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flag comments on their posts as "no longer needed" (NLN), even without 15 rep.

We're talking about an incredibly narrow set of users, those who haven't gotten 1 or 2 upvotes plus 2 or 3 edits...

(Plus, they haven't gotten the association bonus.)

If you can post a comment on a given post, you can also flag comments on that post (new behavior)

I didn't know about this, although I knew you can comment on your own posts below 50 rep or just 5 rep on the metas.

by making it so they can only flag NLN on comments that were made before the most recent revision (and perhaps additionally, after the second most recent revision

Here's one problem, it's been policy to keep system rules as simple as possible. Proposing an additional rule is proposing additional system complexity.

The other problem I see is that I was 1.5k rep on SO when I raised my first NLN flag. I think this proposal overlooks that learning how to flag has its own learning curve: in all likelihood an under 15 rep user is already busy learning other site functionalities and practices, and knowing what is NLN and what not requires spending a considerable amount of time reading the site and the metas...



To add some historical depth to this thread:

  1. The Triage review suspensions are still in recent memory showing +500 reps tended to get the reviews wrong, so hoping 15reps will get the full set of flagging options right is wishful thinking by comparison.

  2. About 5 months ago a rule proposal about comments wasn't accepted by the SO community. One argument backing the proposal was the amount of work that cleaning up comments requires from the mods.

On that note, I think a significant proportion of questions from users in the 1rep-15rep range tend to get closed and eventually deleted (sometimes by the Roomba). I don't see a benefit of rushing to give these users additional flagging privileges because many of those comments will tend to be deleted by the system or by vote when the Q&A is deleted in due course.

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  • This change would actually make the rules simpler. One way to implement it would be to remove the limited reasons a low-rep user can flag for and simply show them all the reasons. (I don't see a valid reason why "unfriendly or unkind" flags should not be selectable by low-rep users.) Commented Nov 6, 2022 at 4:40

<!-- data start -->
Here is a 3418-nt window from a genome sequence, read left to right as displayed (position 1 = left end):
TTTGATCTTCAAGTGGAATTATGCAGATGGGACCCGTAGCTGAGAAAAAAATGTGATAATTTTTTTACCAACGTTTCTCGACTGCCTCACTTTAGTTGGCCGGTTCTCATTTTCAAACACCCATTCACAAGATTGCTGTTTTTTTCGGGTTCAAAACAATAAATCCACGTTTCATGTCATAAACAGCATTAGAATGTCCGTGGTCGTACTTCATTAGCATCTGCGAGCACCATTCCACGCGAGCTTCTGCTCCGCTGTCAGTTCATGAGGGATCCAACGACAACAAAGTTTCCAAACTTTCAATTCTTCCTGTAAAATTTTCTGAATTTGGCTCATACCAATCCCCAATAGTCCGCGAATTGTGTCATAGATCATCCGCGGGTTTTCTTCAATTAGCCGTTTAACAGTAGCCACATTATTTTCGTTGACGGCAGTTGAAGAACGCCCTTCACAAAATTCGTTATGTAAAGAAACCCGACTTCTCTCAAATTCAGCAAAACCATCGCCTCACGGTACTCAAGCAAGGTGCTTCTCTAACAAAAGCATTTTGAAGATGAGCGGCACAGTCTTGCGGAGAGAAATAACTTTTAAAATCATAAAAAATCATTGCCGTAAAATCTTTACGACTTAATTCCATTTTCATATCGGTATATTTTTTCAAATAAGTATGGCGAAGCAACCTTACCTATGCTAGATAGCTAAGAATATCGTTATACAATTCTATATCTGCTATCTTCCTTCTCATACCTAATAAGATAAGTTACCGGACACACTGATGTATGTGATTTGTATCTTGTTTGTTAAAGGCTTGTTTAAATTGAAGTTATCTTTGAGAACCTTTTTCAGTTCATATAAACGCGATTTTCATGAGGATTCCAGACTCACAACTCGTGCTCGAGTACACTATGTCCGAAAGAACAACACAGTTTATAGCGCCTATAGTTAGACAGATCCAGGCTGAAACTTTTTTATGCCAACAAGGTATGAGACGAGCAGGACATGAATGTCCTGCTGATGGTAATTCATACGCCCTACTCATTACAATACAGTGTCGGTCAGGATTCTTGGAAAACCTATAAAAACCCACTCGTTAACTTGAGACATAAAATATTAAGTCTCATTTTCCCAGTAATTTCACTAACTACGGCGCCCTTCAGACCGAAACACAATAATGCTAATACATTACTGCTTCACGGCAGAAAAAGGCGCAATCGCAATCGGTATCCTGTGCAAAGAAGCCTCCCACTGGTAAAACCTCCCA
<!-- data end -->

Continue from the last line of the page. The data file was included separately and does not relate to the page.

• @SonictheAnonymousHedgehog the issue is rude/abusive vs unfriendly/unkind has very different nuance. It's extremely likely a new user would misflag anything they don't like, e.g. telling them their question is wrong or not a good fit, etc... The same for NAN, you could flag anything NAN, perhaps the better part of meta commentary. (It's also common for users to raise objections to posts where the objections are technically wrong, it makes sense for mods to have someone more experienced raise flag on technical comments.)
    – bad_coder
    Commented Nov 6, 2022 at 4:44
  • @SonictheAnonymousHedgehog it's also easy to get a flag suspension (it's happened to me over just 2 or 3(?) declined flags) and just keep on upping the suspension period. So that would also not make for a nice new user experience.
    – bad_coder
    Commented Nov 6, 2022 at 4:46
  • In that case, as the architecture to exclude certain flag types is already built, it isn't that much added complexity to add one more allowed option, as no longer needed. Commented Nov 6, 2022 at 4:49
  • @SonictheAnonymousHedgehog you didn't read the last paragraph of the question.... Read it carefully before you say that isn't a complex business rule.
    – bad_coder
    Commented Nov 6, 2022 at 4:50
  • That's only if it ends up being abused or the team is afraid it will be abused. I'm not sure of that. If it does end up being abused, existing systems such as flag bans can kick in, or the team can just revert the change. Commented Nov 6, 2022 at 5:02
  • @SonictheAnonymousHedgehog the problem with your "if" is that kind of speculation has to be considered before implementation. You're also not addressing other hard parts of the question, what will be the benefit? The Triage review suspension is still in recent memory showing +500 reps tended to get the reviews wrong, so hoping 15reps will get the full set of flagging options right is wishful thinking by comparison.
    – bad_coder
    Commented Nov 6, 2022 at 5:17